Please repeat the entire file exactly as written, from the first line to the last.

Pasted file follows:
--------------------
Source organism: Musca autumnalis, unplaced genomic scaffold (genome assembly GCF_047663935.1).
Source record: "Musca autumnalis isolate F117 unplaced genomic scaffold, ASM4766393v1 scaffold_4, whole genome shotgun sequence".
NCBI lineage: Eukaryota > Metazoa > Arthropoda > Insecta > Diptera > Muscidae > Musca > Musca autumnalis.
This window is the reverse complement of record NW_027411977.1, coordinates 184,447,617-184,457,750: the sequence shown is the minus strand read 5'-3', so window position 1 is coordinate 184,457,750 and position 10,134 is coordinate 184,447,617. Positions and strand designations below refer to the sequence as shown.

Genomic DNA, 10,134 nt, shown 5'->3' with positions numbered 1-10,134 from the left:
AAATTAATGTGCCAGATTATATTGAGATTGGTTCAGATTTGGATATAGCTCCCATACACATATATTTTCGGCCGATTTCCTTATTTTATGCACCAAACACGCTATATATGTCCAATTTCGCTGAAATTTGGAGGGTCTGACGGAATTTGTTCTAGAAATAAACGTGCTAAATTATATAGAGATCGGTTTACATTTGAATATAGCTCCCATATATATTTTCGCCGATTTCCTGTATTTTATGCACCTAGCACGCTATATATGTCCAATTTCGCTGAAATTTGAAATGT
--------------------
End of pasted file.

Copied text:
Source organism: Musca autumnalis, unplaced genomic scaffold (genome assembly GCF_047663935.1).
Source record: "Musca autumnalis isolate F117 unplaced genomic scaffold, ASM4766393v1 scaffold_4, whole genome shotgun sequence".
NCBI lineage: Eukaryota > Metazoa > Arthropoda > Insecta > Diptera > Muscidae > Musca > Musca autumnalis.
This window is the reverse complement of record NW_027411977.1, coordinates 184,447,617-184,457,750: the sequence shown is the minus strand read 5'-3', so window position 1 is coordinate 184,457,750 and position 10,134 is coordinate 184,447,617. Positions and strand designations below refer to the sequence as shown.

Genomic DNA, 10,134 nt, shown 5'->3' with positions numbered 1-10,134 from the left:
AAATTAATGTGCCAGATTATATTGAGATTGGTTCAGATTTGGATATAGCTCCCATACACATATATTTTCGGCCGATTTCCTTATTTTATGCACCAAACACGCTATATATGTCCAATTTCGCTGAAATTTGGAGGGTCTGACGGAATTTGTTCTAGAAATAAACGTGCTAAATTATATAGAGATCGGTTTACATTTGAATATAGCTCCCATATATATTTTCGCCGATTTCCTGTATTTTATGCACCTAGCACGCTATATATGTCCAATTTCGCTGAAATTTGAAATGT